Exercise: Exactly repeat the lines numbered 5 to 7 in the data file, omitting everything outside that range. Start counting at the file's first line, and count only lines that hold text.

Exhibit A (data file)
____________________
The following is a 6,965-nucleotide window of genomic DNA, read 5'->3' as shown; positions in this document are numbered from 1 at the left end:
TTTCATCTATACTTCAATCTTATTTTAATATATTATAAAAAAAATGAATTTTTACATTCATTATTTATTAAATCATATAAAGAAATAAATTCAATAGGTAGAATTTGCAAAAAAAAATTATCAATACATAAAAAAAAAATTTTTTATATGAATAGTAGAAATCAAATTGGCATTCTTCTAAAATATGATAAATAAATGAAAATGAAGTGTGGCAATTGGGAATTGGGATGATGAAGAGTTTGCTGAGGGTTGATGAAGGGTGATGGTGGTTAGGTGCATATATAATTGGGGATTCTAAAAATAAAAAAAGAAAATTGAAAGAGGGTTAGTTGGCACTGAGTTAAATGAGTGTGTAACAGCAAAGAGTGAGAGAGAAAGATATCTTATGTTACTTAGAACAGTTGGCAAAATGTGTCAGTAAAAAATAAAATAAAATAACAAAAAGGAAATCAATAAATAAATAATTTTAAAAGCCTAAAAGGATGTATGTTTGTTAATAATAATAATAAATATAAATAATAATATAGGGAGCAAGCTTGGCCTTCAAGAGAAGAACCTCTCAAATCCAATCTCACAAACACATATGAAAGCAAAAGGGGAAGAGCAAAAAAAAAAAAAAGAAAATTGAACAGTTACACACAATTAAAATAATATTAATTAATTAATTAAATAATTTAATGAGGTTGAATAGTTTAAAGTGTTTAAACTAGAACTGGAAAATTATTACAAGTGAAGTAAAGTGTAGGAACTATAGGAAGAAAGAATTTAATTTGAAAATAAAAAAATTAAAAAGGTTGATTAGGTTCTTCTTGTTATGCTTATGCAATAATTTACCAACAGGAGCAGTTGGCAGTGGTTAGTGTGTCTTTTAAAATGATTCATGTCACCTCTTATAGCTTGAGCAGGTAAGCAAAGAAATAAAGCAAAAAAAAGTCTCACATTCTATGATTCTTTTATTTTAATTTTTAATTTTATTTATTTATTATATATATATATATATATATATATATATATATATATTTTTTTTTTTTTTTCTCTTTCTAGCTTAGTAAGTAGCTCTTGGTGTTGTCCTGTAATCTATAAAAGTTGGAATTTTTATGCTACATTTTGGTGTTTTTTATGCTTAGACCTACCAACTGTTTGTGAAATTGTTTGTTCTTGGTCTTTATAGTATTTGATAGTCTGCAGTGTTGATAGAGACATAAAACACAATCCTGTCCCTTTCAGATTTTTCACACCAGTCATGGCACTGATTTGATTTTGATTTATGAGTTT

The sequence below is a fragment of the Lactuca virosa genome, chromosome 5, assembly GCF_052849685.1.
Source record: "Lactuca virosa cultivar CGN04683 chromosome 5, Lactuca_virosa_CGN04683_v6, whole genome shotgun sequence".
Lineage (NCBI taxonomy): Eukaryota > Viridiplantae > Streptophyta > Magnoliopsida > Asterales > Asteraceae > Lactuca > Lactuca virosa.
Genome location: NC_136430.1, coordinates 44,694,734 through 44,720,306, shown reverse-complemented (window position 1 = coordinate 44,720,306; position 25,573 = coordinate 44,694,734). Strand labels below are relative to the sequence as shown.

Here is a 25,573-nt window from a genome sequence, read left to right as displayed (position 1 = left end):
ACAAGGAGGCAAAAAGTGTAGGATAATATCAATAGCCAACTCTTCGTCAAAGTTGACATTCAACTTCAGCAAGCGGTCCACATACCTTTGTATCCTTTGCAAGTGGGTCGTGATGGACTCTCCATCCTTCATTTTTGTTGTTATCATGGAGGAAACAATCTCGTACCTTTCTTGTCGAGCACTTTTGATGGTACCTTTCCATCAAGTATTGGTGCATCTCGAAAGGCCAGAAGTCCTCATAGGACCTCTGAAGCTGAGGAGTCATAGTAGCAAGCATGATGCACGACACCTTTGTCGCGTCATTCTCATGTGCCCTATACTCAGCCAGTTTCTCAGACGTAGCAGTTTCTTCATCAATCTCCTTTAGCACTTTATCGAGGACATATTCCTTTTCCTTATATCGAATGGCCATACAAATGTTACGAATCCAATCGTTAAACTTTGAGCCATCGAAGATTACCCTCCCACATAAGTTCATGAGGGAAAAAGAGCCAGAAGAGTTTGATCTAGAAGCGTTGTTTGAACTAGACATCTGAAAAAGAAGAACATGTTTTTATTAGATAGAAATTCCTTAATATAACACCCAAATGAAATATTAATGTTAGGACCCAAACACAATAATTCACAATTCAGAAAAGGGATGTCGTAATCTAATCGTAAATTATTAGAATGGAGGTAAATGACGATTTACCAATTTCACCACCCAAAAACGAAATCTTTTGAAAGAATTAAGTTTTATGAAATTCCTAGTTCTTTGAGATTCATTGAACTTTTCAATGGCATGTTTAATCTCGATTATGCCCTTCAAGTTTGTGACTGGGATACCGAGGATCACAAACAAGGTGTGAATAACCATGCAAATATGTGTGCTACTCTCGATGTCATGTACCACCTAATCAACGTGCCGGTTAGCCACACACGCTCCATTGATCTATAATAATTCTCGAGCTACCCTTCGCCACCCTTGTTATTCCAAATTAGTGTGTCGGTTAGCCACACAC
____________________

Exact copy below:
Lineage (NCBI taxonomy): Eukaryota > Viridiplantae > Streptophyta > Magnoliopsida > Asterales > Asteraceae > Lactuca > Lactuca virosa.
Genome location: NC_136430.1, coordinates 44,694,734 through 44,720,306, shown reverse-complemented (window position 1 = coordinate 44,720,306; position 25,573 = coordinate 44,694,734). Strand labels below are relative to the sequence as shown.

Here is a 25,573-nt window from a genome sequence, read left to right as displayed (position 1 = left end):